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Taming the Cyber Dragon?

By Paul Rosenzweig

While Ben has often mocked the New York Times for its opinions, the Washington Post has mostly escaped our attention. To a large degree this reflects the level-headedness of its opinions. So when it slips into an alternate universe of unreality, that likely reflects something important. Consider yesterday’s editorial opinion calling for the US to do more to “tame the cyber dragon.”

The Post rightly notes that China is stealing us blind — intellectual property and national security secrets are being exfiltrated through cyberspace on an industrial scale. And though China denies any responsibility, its denials are the barest fig leaf of an effort. As the Post says, there is growing evidence that China is behind one of the largest heists in history. And something must be done.

But what? Here the Post opinion becomes, well, a bit risible. Their recommendations? Wait for it …. “speak more firmly to China’s leadership about the problem, perhaps threatening to deny visas or expel those found to be involved in economic espionage.” Of course, since those involved in the espionage aren’t here in the first place — they operate from China — the threat of expulsion is an empty one. And I’m sure that speaking firmly to China will cause them to change their ways …. not! As for denying visas to, say, students and tourists — that punishes our own domestic industries with little harm to the Chinese government.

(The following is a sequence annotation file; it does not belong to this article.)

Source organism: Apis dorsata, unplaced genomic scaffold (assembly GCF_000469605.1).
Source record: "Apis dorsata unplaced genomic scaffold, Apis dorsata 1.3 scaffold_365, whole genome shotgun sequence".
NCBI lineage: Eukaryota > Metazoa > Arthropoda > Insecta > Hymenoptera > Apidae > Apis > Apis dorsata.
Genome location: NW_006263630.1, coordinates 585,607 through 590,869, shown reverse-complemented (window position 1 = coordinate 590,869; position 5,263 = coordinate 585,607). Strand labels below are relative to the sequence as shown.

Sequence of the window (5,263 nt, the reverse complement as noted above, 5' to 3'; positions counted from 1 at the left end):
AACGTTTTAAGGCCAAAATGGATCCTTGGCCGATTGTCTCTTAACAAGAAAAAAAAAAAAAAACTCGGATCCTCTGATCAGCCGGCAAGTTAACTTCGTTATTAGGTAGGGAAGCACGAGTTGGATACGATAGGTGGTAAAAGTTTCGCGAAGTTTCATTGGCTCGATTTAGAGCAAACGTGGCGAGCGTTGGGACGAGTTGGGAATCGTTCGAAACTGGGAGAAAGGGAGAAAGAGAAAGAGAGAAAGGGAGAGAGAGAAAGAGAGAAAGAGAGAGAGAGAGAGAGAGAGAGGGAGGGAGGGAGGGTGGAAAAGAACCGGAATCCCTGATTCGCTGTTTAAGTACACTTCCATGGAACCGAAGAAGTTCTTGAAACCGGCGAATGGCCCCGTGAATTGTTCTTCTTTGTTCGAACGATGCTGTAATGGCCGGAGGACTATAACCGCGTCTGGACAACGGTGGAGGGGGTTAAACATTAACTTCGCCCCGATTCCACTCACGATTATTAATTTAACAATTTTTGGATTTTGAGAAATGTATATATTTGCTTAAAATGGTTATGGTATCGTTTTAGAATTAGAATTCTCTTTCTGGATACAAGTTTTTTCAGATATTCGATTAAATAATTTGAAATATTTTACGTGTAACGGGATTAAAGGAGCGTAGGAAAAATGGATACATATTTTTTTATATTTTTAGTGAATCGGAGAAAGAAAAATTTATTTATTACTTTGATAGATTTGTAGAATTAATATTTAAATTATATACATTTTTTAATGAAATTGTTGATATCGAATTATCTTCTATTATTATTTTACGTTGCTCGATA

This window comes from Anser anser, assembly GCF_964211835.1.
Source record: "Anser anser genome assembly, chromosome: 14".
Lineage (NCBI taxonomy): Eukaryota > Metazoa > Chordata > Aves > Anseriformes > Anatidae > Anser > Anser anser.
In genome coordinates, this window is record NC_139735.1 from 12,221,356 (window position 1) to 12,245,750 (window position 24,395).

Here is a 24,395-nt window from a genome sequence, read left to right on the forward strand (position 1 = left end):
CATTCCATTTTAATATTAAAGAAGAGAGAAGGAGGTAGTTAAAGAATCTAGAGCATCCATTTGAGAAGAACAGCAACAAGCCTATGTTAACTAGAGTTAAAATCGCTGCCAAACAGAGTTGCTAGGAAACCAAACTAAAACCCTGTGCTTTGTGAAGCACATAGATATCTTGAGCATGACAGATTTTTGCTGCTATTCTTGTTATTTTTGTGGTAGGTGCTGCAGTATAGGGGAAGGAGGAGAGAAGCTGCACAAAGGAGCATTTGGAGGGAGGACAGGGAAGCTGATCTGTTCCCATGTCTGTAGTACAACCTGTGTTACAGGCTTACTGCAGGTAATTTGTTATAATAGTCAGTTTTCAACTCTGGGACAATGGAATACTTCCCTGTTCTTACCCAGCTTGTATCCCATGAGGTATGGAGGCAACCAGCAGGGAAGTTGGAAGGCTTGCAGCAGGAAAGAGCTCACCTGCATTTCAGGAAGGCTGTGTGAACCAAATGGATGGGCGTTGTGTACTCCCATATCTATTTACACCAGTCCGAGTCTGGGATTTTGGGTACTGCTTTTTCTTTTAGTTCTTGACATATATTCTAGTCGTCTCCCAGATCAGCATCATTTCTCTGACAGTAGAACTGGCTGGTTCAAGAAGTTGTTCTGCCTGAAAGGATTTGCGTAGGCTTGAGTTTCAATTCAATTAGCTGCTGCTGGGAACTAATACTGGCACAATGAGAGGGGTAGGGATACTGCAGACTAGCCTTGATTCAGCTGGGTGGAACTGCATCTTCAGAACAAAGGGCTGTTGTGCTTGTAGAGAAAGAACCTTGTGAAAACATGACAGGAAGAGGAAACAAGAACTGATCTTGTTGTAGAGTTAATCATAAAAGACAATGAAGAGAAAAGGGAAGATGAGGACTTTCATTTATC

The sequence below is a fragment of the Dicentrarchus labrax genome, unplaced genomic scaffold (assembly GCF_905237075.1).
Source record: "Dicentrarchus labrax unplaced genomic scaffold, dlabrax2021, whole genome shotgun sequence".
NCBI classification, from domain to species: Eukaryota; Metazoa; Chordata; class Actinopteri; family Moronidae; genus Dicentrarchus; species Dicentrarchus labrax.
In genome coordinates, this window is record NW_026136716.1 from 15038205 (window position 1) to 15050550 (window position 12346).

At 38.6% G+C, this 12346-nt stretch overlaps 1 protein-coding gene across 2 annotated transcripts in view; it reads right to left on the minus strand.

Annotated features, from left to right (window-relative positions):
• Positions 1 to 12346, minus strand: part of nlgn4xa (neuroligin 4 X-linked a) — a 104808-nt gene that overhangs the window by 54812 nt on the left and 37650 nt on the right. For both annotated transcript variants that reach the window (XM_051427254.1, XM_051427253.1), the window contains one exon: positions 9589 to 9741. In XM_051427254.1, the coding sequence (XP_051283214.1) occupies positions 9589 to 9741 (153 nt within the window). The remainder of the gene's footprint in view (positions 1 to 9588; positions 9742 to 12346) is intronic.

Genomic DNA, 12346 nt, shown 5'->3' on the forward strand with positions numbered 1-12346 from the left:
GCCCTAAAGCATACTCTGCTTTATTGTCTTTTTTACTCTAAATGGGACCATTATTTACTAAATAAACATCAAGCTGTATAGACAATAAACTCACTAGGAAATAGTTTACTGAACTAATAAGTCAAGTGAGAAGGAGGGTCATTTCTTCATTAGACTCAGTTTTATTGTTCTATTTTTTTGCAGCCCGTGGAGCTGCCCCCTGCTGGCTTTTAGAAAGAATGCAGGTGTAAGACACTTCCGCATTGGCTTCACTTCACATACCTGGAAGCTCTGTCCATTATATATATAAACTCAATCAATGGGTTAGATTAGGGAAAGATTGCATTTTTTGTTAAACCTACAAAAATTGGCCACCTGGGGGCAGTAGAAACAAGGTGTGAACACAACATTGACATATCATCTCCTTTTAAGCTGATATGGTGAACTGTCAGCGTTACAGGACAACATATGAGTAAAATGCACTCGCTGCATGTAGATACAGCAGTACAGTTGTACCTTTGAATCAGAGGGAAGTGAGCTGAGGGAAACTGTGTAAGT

To be fair, the Post does say that as a further step an “offensive cyber-assault to preemptively disarm adversaries” might be necessary. But now we’ve leaped from “speaking firmly” to cyber war. If we have any sense at all, we’ll find a middle ground — some kind of espionage-based response that causes equivalent pain to Chinese interests and that might get their attention.

Here’s one possibility I recently heard discussed the gives you a flavor: Since China is interested in maintaining the status quo and uses the Great Firewall to keep destabilizing information out of the hands of its citizens, might we not promote internet freedom and dissuade Chinese intellectual theft by initiating a program to poke holes in the firewall? Provocative to be sure — but far more likely to get their attention than speaking firmly and a lot less escalatory than cyber assaults. If we aren’t thinking about responses in this general vein, we should be.